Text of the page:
Ask T+L : Cell-Phone Check-In, Grand Canyon, Driving Europe
Published: June 2009
Q: Which carriers allow passengers to check in for flights using a cell phone or BlackBerry? —Ryan Stratton, Columbus, Ohio
A: Continental was the first domestic airline to introduce paperless check-in as early as December 2007, letting travelers receive electronic boarding passes on their iPhones, BlackBerries, or PDA’s (your device will display a barcode that TSA officers then scan at airport security). Just last year, four other carriers—Delta, Northwest, American, and Alaska Airlines—rolled out the technology at terminals in 15 U.S. cities, including New York, Boston, Houston, and Washington, D.C. “The initiative has been hugely successful,” says Mary Clark, spokeswoman at Continental, “and we definitely plan to expand.”
Q: My wife and I will be visiting the Grand Canyon this spring and want to make the most of our trip. What should we do while we’re there? —Jonah Myers, Oakland, Calif.
A: Stay at the historic 78-room El Tovar hotel (888/297-2757; grandcanyonlodges.com; doubles from $174) on the South Rim—an ideal base for exploring the canyon and the surrounding area. Xanterra Parks & Resorts (888/297-2757; grandcanyonlodges.com; trips from $154 per person) has daylong mule trips that begin at nearby Bright Angel Trail and lead to Plateau Point, which overlooks the Colorado River. Or take in the North and South Rims by helicopter; flights depart regularly from Grand Canyon National Airport, just a 15-minute drive from the hotel (Papillon Grand Canyon Helicopters; 888/635-7272; 30- to 50-minute tours from $145 per person).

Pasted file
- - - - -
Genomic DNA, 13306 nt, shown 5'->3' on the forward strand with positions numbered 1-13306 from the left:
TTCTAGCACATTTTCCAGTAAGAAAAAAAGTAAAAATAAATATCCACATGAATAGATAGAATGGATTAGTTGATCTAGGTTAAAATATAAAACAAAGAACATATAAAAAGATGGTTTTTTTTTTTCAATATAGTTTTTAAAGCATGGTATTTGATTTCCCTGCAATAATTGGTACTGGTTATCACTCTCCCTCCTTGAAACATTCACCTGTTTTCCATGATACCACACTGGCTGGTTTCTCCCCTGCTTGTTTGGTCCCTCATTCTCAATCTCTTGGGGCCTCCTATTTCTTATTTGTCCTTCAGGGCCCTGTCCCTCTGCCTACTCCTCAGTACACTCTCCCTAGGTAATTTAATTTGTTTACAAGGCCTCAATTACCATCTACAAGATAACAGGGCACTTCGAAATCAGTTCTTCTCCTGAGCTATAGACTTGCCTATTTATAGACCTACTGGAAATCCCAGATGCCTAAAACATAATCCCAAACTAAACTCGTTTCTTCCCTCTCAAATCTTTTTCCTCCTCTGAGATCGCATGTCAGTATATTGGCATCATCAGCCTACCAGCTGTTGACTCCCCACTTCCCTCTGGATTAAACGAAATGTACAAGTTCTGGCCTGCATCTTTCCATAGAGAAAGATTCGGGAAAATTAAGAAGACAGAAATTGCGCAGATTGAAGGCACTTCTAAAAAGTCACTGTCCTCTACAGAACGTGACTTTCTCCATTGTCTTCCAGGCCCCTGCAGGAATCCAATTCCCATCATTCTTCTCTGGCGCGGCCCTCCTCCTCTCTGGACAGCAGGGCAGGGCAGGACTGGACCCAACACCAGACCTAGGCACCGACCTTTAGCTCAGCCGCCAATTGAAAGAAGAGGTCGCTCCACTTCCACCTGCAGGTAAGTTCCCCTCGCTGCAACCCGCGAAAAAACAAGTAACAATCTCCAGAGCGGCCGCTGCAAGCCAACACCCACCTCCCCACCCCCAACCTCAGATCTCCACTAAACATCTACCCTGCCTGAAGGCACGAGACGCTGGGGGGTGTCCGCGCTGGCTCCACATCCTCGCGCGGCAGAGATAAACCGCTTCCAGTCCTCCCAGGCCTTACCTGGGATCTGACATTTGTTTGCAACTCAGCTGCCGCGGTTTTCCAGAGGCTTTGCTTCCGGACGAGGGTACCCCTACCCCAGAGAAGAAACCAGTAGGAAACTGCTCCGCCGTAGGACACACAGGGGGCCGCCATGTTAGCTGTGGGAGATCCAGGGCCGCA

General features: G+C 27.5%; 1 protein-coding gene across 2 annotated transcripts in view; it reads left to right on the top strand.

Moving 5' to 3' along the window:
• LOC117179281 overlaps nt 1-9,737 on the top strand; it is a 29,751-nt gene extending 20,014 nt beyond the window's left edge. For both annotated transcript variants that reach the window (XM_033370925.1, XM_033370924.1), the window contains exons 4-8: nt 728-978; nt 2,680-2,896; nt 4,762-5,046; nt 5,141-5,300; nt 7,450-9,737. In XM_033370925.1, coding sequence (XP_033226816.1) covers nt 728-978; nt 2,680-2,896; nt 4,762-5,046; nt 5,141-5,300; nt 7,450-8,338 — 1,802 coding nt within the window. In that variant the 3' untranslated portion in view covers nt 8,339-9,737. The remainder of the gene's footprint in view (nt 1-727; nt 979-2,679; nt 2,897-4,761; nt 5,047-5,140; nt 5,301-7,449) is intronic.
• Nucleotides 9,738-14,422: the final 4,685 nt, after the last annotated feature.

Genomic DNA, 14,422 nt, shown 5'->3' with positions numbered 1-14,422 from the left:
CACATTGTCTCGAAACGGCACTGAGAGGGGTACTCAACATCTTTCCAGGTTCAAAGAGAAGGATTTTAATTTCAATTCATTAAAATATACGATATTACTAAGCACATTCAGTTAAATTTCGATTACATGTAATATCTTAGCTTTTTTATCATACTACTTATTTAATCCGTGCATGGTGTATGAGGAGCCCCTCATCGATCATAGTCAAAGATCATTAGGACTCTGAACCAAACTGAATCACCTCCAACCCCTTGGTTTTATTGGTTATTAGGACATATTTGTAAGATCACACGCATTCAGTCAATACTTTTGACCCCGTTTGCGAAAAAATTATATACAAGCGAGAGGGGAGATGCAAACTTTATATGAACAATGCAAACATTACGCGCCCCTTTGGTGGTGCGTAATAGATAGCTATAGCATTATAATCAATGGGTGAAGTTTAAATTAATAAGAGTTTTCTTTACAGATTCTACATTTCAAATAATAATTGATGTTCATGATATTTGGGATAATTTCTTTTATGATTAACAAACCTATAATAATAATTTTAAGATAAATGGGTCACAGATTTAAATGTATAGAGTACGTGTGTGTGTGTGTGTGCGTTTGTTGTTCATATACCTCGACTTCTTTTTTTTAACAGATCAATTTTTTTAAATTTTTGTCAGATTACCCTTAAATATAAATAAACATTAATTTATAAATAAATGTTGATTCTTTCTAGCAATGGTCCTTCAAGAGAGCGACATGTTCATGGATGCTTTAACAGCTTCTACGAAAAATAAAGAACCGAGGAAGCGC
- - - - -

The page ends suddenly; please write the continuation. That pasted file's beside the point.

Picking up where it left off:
Q: Can you suggest a driving itinerary from Avignon, France, to Piedmont, Italy? —Mary Spagnolo, Lynnfield, Mass.
A: The southern route (starting on France’s A7) takes roughly six hours and is best in spring, when the wildflowers are in bloom. Along the way, stop in the medieval town of St.-Paul-de-Vence, then check in to the four-room Histoires de Bastide (Chemin du Moulin à Farine, Tourrettes sur Loup; 33-4/93-58-96-49; histoiresdebastide.com; doubles from $205), on the Côte d’Azur. Fifteen miles south, you’ll find the recently renovated Picasso Museum (Château Grimaldi, Place Mariejol; 33-4/92-90-54-20), housed in the Spanish artist’s former studio in Antibes. From there, it’s only a three-hour drive on country roads to Piedmont. One thing to keep in mind: if you rent a car in France and return it in Italy, you’ll have to pay an additional fee (up to $400). Auto Europe (800/223-5555; autoeurope.com) is a great source for comparing offers from many different rental agencies, and will lock in your rate at the time of booking.
Ask an Expert: T+L Fashion Director Mimi Lombardo
“Where can I find out more about designer sample sales in New York and how to navigate them?Do you have any tips?” —Laurie Nichols, Ridgefield, Conn.
A: “Start by scouting the New York shopping section of websites such as topbutton.com, or by registering for free event listings at julib.com (Tuesdays and Thursdays) or dailycandy.com,” says T+L fashion director and expert shopper Mimi Lombardo. “The clothing is marked down by as much as 50 percent, so these sales tend to get very crowded. Go between two and four o’clock to avoid the lunch rush, and make sure to enlist a friend to join you—after all, two pairs of hands are better than one. Also, it can’t hurt to visit the designer’s website before you go, to up your odds of recognizing a piece from the current collection. Don’t forget: all sales are final, so make sure to try things on!”